Eggs were colored, blessed, exchanged, and eaten as part of the rites of spring long before Christian times.

Even the earliest civilizations held springtime festivals to welcome the sun’s rising from its long winter sleep, viewing the sun’s return from darkness as an annual miracle and the egg as a symbol of the renewal of life.

As Christianity spread, the egg was adopted as a reminder of resurrection. Here’s how eggs have been celebrated at Easter in different countries:


Slavic countries. Baskets of food including eggs are traditionally taken to church to be blessed on Holy Saturday or before the Easter midnight Mass and then taken home for a part of Easter breakfast.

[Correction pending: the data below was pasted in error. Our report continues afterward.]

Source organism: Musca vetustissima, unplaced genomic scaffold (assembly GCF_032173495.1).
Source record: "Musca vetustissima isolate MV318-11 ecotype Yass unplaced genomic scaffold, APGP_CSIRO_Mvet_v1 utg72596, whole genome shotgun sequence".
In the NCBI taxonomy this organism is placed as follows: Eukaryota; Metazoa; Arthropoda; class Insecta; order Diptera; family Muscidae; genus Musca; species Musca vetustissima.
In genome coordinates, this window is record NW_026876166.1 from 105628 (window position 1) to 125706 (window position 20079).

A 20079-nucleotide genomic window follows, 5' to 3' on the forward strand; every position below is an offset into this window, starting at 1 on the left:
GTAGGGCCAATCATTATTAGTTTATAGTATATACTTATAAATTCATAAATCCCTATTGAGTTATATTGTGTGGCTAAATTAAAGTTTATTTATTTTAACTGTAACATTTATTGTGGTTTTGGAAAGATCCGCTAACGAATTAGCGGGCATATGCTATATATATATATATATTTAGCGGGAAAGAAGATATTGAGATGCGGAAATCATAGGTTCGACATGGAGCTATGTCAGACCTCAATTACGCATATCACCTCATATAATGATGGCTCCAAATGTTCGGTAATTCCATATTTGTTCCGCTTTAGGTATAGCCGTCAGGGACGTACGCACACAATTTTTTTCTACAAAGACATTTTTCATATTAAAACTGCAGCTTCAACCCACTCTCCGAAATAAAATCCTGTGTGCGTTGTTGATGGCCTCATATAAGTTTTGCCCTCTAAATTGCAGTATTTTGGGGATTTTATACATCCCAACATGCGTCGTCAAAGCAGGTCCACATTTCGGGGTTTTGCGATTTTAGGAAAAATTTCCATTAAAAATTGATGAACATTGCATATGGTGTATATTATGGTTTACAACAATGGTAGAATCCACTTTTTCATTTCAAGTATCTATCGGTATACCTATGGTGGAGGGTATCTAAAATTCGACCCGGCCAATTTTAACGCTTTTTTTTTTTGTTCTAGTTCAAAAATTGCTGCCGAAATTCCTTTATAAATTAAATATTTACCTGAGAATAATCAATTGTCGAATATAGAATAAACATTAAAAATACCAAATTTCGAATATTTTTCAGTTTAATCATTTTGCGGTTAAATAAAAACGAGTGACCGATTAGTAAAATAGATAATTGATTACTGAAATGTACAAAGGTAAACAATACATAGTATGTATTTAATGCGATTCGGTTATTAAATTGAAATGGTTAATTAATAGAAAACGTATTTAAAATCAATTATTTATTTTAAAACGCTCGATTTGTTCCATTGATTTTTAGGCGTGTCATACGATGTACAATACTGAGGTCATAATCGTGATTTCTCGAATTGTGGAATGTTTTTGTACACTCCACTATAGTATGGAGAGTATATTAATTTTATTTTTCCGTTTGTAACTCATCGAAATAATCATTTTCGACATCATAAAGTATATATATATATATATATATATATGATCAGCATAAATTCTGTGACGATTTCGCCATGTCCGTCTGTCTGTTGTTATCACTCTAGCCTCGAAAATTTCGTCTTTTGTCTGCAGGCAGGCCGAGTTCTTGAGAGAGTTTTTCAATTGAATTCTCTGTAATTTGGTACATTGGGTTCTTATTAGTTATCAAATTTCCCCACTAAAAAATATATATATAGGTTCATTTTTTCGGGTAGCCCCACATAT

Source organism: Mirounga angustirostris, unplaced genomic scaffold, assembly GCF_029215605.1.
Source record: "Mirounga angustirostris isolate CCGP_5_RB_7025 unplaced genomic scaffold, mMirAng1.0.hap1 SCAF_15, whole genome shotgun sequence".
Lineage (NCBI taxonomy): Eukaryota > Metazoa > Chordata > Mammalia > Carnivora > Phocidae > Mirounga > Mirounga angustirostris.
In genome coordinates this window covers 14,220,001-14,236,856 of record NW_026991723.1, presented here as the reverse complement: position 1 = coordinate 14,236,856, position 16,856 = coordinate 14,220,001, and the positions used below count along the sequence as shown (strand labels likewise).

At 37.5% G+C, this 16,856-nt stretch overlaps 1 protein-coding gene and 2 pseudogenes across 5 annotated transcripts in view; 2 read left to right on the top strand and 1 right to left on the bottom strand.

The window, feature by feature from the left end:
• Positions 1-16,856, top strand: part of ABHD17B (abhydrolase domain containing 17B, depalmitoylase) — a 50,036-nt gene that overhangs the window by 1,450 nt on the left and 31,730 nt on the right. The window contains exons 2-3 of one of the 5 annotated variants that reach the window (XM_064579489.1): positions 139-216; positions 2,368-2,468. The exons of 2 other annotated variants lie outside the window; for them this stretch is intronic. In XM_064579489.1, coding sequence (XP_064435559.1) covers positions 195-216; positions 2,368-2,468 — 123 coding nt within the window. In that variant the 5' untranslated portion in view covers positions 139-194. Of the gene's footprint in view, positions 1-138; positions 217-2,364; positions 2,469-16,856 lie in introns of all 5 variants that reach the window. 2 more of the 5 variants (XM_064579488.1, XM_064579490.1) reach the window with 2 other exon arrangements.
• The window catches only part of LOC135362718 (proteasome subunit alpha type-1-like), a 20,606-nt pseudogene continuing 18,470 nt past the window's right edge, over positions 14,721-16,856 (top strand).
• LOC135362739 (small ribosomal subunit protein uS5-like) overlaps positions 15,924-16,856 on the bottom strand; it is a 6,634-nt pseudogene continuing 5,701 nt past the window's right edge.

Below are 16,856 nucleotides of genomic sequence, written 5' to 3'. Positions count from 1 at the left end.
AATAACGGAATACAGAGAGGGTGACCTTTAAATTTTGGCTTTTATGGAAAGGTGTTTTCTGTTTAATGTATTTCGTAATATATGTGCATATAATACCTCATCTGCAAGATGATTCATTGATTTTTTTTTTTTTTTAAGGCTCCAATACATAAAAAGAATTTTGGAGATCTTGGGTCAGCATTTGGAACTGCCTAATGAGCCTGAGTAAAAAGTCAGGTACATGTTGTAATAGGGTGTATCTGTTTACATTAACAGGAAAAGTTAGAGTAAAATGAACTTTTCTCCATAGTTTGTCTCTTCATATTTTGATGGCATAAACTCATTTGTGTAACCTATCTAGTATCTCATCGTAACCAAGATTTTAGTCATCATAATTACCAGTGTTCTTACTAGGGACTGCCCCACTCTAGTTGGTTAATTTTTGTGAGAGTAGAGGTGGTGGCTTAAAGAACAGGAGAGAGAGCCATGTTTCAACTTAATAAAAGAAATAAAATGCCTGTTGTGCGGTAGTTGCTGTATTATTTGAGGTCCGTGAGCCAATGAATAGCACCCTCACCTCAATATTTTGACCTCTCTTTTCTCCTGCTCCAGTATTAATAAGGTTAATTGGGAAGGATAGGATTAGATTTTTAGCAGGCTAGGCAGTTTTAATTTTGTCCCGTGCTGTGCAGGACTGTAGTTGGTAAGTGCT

Central European countries. Polish, Slavic, and Ukrainian people create intricate designs on the eggs. They draw lines with a wax pencil or stylus, dip the egg in color, and repeat the process many times to make true works of art. Every dot and line in the pattern has a meaning. Yugoslavian Easter eggs bear the initials XV for “Christ is Risen,” a traditional Easter greeting.


Russia. During the reign of the tsars, the Russian royal family carried the custom of decorative eggs to great lengths, giving exquisitely detailed jeweled eggs made by goldsmith Carl Faberge from the 1880s until 1917.


Germany. Eggs that go into Easter foods are not broken, but emptied out. The empty shells are painted and decorated with bits of lace, cloth, or ribbon and then hung with ribbons on an evergreen or small, leafless tree.

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